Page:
Brad Barritt needs to find a kicking game if he has any serious intentions of playing flyhalf. He’s a bright guy with good skills and a great brain, but he’s too predictable as a flyhalf and needs to vary his game. Andries Strauss is actually looking quite good, but those outside him were all shocking. Waylon Murray is playing like 103kg of nothing much. All that he is these days, is big. He doesn’t look quick, he doesn’t look dangerous, in fact, all he looks like is a slightly confused flanker trying to operate in the backline. JP Pietersen and Henno Mentz have seemingly lost the ability to score tries and seem to have no answer but to run headlong into contact on the rare occasions that they receive the ball. They create nothing, they don’t threaten on defense; they’re not fit to be mentioned in the same paragraph as the likes of Tony Watson, James Small, or even Cabous van der Westhuizen. Oh shit, I just did.
Stefan Terblanche deserves a paragraph all on his own. I can’t quite fathom what it is that the commentators (or the Sharks management) see in his performance that warrants praise. Sure, he is safe under the high ball, but it’s what he does with the ball after the catch that matters; to my mind, he has been poor ever since the second round of the Super 14. His boot is nowhere near as educated as one would expect it to be, given his long and varied career. He catches and he kicks back, over and over. He never finds touch, he never finds space, he never provides a good target for the wings to chase. All he does is catch and kick, catch and kick, rinse and repeat. In fact, he’s another guy who seems to be living on reputation and being picked based on experience, yet this experience never comes to the aid of his teammates when the chips are down.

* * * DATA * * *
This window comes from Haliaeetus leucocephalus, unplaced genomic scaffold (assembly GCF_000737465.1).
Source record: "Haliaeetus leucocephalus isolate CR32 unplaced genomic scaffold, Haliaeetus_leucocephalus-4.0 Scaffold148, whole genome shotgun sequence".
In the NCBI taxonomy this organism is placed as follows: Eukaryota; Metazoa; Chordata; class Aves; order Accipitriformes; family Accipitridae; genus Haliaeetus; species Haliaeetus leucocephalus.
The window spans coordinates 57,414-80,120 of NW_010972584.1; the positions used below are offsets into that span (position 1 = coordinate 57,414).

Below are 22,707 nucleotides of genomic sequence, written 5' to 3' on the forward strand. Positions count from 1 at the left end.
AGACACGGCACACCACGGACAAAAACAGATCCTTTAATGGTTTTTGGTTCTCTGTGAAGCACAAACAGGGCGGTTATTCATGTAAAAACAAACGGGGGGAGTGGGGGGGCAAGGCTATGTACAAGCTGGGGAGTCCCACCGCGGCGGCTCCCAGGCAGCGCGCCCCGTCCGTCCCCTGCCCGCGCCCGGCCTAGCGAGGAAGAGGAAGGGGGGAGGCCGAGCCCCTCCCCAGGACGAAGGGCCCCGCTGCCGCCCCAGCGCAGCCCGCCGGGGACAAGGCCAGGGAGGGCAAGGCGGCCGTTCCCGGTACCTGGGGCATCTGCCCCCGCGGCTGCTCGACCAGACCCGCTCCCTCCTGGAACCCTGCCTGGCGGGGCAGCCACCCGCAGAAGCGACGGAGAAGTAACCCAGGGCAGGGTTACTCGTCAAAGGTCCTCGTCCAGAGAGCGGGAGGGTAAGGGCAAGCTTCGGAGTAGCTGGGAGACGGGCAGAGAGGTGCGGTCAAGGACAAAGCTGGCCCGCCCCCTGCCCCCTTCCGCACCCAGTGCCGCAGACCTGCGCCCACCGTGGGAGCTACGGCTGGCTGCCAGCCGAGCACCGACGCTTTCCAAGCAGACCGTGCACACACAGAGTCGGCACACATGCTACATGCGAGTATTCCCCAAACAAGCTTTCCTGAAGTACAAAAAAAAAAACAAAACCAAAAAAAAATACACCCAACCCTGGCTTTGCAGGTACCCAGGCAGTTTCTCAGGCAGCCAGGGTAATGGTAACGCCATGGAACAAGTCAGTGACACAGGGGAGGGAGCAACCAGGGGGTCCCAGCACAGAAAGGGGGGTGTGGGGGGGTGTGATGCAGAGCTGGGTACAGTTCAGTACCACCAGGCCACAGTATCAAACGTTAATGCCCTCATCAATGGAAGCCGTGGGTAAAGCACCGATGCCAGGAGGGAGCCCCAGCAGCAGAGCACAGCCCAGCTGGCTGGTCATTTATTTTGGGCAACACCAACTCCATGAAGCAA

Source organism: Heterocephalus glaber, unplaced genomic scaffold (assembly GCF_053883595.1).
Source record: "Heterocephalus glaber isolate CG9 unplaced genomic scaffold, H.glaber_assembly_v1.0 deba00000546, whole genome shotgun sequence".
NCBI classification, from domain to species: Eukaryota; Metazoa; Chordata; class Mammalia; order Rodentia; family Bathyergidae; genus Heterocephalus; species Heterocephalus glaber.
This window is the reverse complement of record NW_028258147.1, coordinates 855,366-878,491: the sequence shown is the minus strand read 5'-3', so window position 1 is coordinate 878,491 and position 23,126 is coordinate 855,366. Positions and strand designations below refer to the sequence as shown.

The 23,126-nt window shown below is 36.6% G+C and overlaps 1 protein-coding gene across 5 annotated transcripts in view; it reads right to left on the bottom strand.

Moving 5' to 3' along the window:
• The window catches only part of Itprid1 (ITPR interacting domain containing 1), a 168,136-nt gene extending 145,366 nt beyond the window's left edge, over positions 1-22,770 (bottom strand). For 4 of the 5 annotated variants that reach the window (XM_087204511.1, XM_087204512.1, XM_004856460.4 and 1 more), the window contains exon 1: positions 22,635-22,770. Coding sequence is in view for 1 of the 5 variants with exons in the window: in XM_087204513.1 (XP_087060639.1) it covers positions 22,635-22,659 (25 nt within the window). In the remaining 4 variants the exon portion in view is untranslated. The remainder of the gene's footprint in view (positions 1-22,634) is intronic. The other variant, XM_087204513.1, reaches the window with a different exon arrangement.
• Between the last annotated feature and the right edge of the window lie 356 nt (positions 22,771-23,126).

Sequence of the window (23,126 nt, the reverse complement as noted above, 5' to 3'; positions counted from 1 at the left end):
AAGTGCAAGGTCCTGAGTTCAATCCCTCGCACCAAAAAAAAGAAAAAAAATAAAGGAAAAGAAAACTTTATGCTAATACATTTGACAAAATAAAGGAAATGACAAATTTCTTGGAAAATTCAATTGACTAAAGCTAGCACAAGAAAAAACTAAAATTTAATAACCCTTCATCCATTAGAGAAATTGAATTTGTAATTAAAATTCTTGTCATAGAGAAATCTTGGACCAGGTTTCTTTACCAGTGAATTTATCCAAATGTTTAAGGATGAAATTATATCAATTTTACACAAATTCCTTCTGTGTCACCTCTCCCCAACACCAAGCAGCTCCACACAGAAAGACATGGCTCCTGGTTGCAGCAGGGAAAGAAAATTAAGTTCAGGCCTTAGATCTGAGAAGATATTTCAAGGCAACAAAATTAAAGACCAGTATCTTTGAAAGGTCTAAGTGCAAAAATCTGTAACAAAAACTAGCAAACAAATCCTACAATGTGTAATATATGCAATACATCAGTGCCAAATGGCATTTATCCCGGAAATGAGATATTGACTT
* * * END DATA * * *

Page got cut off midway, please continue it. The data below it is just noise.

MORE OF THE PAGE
The backs are not the real targets of this week’s scorn, though; that dubious honour belongs to the pack. The way that they were collectively bullied off their own ball to the tune of 12 turnovers during the course of the game is a pretty sad indictment on one of the supposed strengths of Natal rugby. It doesn’t matter how good the tight five thinks they are if they don’t commit to the rucks. It doesn’t matter how many yards Craig Burden makes with ball in hand, or how quick and skilful Al Hargreaves is if we’re not securing primary possession at the breakdown or in the lineout. It doesn’t matter how many impressive winger tries Keegan Daniel scores if he doesn’t make life difficult for the opposition at the point of contact. The fact is, the pack, as a whole, were taught a rugby lesson by a bunch of no-namers from Western Province. And it’s only going to get worse when we play against the real big boys of this competition, the Blue Bulls and the Cheetahs.
John Plumtree has inherited a bit of a disaster from Dick Muir; a team chock-full of “flair” but lacking in structure and poor in the execution of the basics. The flair isn’t there this season, though and the deficiencies are becoming glaring. His first hit-out as coach was not a total disaster thanks to Rory Kockott. We, as fans, deserve better and will grow more vocal in the coming months should the new coach fail to deliver real improvements and real results.
And right now, we don’t care about the Super 14; we won’t accept that excuse again. The Currie Cup IS important to us, because we haven’t won ANYTHING in 12 years. Win the Currie Cup this year, Sharks and then we’ll talk about 2009. We’ve stuck by you guys. It’s time to give something back.Tweet